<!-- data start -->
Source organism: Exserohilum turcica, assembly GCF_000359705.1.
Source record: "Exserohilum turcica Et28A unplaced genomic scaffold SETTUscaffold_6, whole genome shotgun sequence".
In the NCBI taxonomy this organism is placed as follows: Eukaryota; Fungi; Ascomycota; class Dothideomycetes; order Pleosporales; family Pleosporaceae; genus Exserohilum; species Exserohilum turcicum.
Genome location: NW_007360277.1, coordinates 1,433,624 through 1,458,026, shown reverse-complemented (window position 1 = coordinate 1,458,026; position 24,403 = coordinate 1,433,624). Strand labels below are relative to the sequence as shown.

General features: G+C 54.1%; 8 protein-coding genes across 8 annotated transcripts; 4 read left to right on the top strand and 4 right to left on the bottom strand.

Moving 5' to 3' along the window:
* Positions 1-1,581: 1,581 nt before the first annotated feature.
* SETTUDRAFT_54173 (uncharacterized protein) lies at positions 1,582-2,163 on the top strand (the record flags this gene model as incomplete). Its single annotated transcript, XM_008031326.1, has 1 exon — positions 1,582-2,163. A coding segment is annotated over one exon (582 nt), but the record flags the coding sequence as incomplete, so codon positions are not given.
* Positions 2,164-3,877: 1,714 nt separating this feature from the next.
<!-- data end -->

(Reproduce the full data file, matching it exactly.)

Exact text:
Source organism: Exserohilum turcica, assembly GCF_000359705.1.
Source record: "Exserohilum turcica Et28A unplaced genomic scaffold SETTUscaffold_6, whole genome shotgun sequence".
In the NCBI taxonomy this organism is placed as follows: Eukaryota; Fungi; Ascomycota; class Dothideomycetes; order Pleosporales; family Pleosporaceae; genus Exserohilum; species Exserohilum turcicum.
Genome location: NW_007360277.1, coordinates 1,433,624 through 1,458,026, shown reverse-complemented (window position 1 = coordinate 1,458,026; position 24,403 = coordinate 1,433,624). Strand labels below are relative to the sequence as shown.

General features: G+C 54.1%; 8 protein-coding genes across 8 annotated transcripts; 4 read left to right on the top strand and 4 right to left on the bottom strand.

Moving 5' to 3' along the window:
* Positions 1-1,581: 1,581 nt before the first annotated feature.
* SETTUDRAFT_54173 (uncharacterized protein) lies at positions 1,582-2,163 on the top strand (the record flags this gene model as incomplete). Its single annotated transcript, XM_008031326.1, has 1 exon — positions 1,582-2,163. A coding segment is annotated over one exon (582 nt), but the record flags the coding sequence as incomplete, so codon positions are not given.
* Positions 2,164-3,877: 1,714 nt separating this feature from the next.